immediately went to court to enforce the ruling.
In Seattle, Jennifer
Erickson filed a class action on behalf of herself and the other female
employees covered by the comprehensive prescription drug benefit plan of the
Bartell Drug Company. In 2001, U.S. District Judge Robert S. Lasnik upheld
the EEOC ruling, writing in Erickson v. Bartell Drug Co., “Although
the plan covers almost all drugs and devices used by men, the exclusion of
prescription contraceptives creates a gaping hole in the coverage offered to
female employees, leaving a fundamental and immediate healthcare need
The decision, which was
never appealed, technically applied only to the case at hand, but it led a
large number of employers to add contraceptive drugs to their insurance
coverage. And by 2007, 27 states had jumped on the bandwagon, mandating
contraceptive coverage for all prescription drug plans under their
The state mandates
included provisions for religious exemptions ranging from California’s and
New York’s, which effectively limited them to churches and similar religious
bodies, to Illinois’, which permitted secular for-profit companies to apply.
In 2004 and 2006, the
and New York mandates were challenged in court by Catholic Charities and
other religious non-profits under the Free Exercise and Establishment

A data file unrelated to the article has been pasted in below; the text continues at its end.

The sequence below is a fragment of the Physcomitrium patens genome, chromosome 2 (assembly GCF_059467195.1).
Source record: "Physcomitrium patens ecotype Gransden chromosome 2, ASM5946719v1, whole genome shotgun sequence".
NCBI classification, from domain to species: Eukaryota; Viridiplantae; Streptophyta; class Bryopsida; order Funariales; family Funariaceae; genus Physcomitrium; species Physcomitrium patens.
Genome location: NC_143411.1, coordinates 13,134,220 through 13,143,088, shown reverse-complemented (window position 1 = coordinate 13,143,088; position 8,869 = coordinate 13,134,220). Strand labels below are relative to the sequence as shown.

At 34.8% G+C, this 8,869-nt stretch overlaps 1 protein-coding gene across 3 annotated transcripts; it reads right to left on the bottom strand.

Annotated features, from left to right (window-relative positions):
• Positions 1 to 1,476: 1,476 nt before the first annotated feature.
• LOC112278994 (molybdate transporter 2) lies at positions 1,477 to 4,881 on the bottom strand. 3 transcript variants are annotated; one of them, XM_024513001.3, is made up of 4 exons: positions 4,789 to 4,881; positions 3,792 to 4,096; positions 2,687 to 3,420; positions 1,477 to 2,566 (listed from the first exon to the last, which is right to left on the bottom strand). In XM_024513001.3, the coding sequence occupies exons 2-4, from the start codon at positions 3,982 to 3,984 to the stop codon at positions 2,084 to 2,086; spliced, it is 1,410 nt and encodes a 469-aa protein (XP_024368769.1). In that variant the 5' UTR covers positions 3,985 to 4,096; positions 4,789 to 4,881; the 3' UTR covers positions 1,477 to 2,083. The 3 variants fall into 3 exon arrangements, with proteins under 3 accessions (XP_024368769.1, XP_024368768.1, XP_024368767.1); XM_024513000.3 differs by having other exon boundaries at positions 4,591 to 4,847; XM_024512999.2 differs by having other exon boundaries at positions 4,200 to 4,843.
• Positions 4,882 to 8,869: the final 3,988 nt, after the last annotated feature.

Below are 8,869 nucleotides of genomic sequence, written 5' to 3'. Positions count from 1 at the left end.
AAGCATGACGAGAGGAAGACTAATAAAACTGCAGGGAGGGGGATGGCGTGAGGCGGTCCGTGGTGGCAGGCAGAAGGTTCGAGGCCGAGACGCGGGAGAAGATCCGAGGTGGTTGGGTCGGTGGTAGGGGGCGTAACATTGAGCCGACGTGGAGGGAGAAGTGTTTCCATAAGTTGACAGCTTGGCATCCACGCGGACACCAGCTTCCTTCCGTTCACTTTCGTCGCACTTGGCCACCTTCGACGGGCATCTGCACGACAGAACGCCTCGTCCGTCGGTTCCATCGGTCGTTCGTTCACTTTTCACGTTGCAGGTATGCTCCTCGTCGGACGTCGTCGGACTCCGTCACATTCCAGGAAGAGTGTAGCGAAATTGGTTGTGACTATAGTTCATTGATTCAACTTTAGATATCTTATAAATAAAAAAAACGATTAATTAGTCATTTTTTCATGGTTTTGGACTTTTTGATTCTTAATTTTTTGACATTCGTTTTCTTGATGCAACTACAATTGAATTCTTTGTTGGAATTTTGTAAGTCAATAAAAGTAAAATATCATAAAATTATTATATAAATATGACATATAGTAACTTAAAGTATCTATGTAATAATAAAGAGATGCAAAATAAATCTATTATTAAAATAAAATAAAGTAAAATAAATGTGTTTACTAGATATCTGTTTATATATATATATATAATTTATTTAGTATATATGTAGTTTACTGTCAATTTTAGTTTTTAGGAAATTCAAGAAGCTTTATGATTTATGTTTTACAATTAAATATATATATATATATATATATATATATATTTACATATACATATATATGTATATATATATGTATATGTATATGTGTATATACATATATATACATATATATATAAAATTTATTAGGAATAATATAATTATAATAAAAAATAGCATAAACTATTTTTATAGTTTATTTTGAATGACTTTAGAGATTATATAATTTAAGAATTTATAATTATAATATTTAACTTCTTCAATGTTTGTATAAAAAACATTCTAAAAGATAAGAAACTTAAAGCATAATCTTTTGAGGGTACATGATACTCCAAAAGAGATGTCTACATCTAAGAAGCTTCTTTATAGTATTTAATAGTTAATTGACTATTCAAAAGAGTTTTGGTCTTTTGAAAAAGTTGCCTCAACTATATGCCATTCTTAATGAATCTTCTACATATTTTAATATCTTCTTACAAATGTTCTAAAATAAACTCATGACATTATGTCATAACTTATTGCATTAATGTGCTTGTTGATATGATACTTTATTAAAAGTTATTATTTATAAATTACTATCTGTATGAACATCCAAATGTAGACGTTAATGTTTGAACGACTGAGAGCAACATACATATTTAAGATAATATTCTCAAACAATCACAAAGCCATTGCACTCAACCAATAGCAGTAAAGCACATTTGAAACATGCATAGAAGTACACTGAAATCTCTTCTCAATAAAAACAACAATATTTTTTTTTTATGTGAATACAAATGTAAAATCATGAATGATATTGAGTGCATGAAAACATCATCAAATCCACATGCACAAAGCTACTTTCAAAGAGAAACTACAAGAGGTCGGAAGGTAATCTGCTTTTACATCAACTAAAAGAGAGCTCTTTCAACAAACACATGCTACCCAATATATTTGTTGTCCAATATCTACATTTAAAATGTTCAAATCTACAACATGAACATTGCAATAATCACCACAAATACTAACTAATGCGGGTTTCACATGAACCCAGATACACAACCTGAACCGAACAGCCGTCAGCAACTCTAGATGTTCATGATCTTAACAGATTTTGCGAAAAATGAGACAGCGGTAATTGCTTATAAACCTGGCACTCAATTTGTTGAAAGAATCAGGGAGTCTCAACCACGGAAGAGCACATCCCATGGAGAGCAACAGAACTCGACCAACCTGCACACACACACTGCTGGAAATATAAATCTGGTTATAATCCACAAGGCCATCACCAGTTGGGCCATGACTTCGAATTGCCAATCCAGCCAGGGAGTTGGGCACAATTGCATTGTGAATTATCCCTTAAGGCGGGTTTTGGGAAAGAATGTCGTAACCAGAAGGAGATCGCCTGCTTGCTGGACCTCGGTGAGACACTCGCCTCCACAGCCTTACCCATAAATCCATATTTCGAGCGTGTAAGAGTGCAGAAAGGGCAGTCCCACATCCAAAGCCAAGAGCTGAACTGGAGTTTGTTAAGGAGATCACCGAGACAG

clauses of the First Amendment.
In each case, the state’s
highest court ruled against the plaintiffs, upholding the mandate and the
exemption in question. In each case, the court made it clear that these
were, as Smith prescribed, neutral laws of general applicability and
therefore proof against challenge on free exercise grounds. Because they
were state laws, the Religious Freedom Restoration Act did not apply.
Many of the religious
non-profits were nevertheless able to find a way to evade the mandate: by
Under the Employee
Retirement Income Security Act of 1974 (ERISA), states cannot regulate
employment-based insurance plans that establish self-insurance trusts to
cover the costs of coverage. The point is to enable employers to eliminate
the threat of conflicting or inconsistent state regulation.
To be sure, not all
employers can avail themselves of this opportunity, since a substantial
number of employees is necessary in order to create a big enough pool of
money to cover claims. Nevertheless, half of all Americans who have health
insurance through their employers are currently covered by ERISA trusts.
For sufficiently large
employers opposed to covering one or more FDA-approved
contraceptives—religious non-profits for the most part—the ERISA loophole